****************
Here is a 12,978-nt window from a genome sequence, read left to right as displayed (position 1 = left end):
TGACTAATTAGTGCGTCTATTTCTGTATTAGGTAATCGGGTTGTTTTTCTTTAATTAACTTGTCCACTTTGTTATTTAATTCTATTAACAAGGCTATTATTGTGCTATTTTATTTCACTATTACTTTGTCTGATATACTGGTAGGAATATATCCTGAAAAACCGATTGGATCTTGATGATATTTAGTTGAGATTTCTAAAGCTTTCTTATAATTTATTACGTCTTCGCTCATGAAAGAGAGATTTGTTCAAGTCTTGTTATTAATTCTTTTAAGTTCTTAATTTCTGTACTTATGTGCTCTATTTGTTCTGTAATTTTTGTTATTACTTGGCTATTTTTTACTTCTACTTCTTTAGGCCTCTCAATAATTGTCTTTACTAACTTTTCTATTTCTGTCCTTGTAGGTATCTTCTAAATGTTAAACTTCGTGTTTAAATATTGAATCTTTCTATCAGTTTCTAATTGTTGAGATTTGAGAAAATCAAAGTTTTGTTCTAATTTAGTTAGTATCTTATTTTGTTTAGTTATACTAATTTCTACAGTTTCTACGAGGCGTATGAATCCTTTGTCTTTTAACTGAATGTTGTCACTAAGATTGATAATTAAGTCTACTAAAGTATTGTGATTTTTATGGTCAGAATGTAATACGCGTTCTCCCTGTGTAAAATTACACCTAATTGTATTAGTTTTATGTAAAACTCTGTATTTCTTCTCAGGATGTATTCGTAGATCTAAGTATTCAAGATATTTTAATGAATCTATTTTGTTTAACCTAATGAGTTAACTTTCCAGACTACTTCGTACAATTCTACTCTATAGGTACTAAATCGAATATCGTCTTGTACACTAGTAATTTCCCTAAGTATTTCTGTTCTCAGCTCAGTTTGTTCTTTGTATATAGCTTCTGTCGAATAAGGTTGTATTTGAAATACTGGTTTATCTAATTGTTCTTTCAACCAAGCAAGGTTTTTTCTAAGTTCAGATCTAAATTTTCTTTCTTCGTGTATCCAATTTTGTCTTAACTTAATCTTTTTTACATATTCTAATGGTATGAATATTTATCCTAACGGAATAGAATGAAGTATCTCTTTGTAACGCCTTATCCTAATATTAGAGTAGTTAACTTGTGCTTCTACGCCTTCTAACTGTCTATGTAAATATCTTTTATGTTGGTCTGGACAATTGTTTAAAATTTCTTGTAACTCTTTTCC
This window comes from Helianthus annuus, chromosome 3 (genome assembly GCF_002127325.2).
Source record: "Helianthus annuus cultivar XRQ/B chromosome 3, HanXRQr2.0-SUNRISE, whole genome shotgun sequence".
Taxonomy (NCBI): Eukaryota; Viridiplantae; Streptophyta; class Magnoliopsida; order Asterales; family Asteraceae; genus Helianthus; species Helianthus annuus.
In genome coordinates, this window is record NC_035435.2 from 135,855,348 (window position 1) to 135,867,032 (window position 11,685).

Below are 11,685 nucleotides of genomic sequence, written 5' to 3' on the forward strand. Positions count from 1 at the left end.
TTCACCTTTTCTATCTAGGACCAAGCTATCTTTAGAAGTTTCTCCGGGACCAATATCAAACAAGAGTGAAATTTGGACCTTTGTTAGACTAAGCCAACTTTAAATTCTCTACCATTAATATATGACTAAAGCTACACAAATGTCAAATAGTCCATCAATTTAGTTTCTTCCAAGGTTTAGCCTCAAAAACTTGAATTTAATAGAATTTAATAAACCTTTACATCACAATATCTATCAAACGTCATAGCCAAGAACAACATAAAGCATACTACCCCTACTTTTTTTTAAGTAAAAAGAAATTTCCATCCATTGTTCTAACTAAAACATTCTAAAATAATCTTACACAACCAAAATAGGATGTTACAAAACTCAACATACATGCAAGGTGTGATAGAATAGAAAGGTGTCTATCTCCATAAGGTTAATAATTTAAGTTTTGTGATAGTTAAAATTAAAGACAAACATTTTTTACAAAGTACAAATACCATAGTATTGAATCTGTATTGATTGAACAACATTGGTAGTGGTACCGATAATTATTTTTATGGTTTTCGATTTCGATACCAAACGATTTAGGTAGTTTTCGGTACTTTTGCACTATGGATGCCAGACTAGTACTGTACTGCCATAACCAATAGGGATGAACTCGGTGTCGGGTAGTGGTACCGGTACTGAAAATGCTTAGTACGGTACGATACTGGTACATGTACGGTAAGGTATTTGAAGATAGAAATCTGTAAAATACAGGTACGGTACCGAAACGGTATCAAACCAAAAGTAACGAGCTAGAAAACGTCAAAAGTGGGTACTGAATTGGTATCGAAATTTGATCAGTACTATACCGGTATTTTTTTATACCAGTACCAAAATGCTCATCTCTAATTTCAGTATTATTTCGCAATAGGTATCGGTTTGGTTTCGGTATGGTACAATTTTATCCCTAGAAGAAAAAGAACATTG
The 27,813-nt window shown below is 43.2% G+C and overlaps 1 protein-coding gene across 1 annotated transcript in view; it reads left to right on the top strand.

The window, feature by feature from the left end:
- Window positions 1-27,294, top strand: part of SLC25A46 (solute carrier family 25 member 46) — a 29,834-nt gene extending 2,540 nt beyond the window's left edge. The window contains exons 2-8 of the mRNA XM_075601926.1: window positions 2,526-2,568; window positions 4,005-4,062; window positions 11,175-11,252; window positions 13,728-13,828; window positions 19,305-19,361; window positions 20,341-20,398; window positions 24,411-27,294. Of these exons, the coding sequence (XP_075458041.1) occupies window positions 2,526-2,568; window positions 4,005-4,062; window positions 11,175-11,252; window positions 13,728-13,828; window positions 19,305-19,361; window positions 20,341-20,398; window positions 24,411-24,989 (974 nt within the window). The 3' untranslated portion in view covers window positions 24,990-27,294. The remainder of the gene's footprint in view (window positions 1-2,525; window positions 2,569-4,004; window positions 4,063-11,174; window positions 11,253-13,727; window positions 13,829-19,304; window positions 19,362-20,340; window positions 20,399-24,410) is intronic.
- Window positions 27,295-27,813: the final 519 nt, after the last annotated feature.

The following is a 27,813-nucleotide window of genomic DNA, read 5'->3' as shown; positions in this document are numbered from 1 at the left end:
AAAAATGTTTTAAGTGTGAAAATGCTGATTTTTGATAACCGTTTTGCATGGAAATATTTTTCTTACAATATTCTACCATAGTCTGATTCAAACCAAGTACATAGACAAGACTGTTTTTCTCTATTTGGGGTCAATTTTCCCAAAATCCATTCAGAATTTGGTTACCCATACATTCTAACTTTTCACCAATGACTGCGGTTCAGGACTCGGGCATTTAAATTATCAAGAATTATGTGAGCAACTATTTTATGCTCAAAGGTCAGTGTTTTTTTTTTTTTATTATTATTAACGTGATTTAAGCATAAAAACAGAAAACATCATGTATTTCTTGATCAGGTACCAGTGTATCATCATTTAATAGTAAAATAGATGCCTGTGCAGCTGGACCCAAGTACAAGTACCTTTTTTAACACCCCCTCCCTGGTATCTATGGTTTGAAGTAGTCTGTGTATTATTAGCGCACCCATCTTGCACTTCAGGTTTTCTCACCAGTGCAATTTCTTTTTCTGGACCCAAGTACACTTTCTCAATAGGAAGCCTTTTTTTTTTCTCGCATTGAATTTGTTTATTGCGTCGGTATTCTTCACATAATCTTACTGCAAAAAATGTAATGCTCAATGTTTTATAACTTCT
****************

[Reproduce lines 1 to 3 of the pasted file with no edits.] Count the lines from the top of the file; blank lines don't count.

Here is a 12,978-nt window from a genome sequence, read left to right as displayed (position 1 = left end):
TGACTAATTAGTGCGTCTATTTCTGTATTAGGTAATCGGGTTGTTTTTCTTTAATTAACTTGTCCACTTTGTTATTTAATTCTATTAACAAGGCTATTATTGTGCTATTTTATTTCACTATTACTTTGTCTGATATACTGGTAGGAATATATCCTGAAAAACCGATTGGATCTTGATGATATTTAGTTGAGATTTCTAAAGCTTTCTTATAATTTATTACGTCTTCGCTCATGAAAGAGAGATTTGTTCAAGTCTTGTTATTAATTCTTTTAAGTTCTTAATTTCTGTACTTATGTGCTCTATTTGTTCTGTAATTTTTGTTATTACTTGGCTATTTTTTACTTCTACTTCTTTAGGCCTCTCAATAATTGTCTTTACTAACTTTTCTATTTCTGTCCTTGTAGGTATCTTCTAAATGTTAAACTTCGTGTTTAAATATTGAATCTTTCTATCAGTTTCTAATTGTTGAGATTTGAGAAAATCAAAGTTTTGTTCTAATTTAGTTAGTATCTTATTTTGTTTAGTTATACTAATTTCTACAGTTTCTACGAGGCGTATGAATCCTTTGTCTTTTAACTGAATGTTGTCACTAAGATTGATAATTAAGTCTACTAAAGTATTGTGATTTTTATGGTCAGAATGTAATACGCGTTCTCCCTGTGTAAAATTACACCTAATTGTATTAGTTTTATGTAAAACTCTGTATTTCTTCTCAGGATGTATTCGTAGATCTAAGTATTCAAGATATTTTAATGAATCTATTTTGTTTAACCTAATGAGTTAACTTTCCAGACTACTTCGTACAATTCTACTCTATAGGTACTAAATCGAATATCGTCTTGTACACTAGTAATTTCCCTAAGTATTTCTGTTCTCAGCTCAGTTTGTTCTTTGTATATAGCTTCTGTCGAATAAGGTTGTATTTGAAATACTGGTTTATCTAATTGTTCTTTCAACCAAGCAAGGTTTTTTCTAAGTTCAGATCTAAATTTTCTTTCTTCGTGTATCCAATTTTGTCTTAACTTAATCTTTTTTACATATTCTAATGGTATGAATATTTATCCTAACGGAATAGAATGAAGTATCTCTTTGTAACGCCTTATCCTAATATTAGAGTAGTTAACTTGTGCTTCTACGCCTTCTAACTGTCTATGTAAATATCTTTTATGTTGGTCTGGACAATTGTTTAAAATTTCTTGTAACTCTTTTCC
This window comes from Helianthus annuus, chromosome 3 (genome assembly GCF_002127325.2).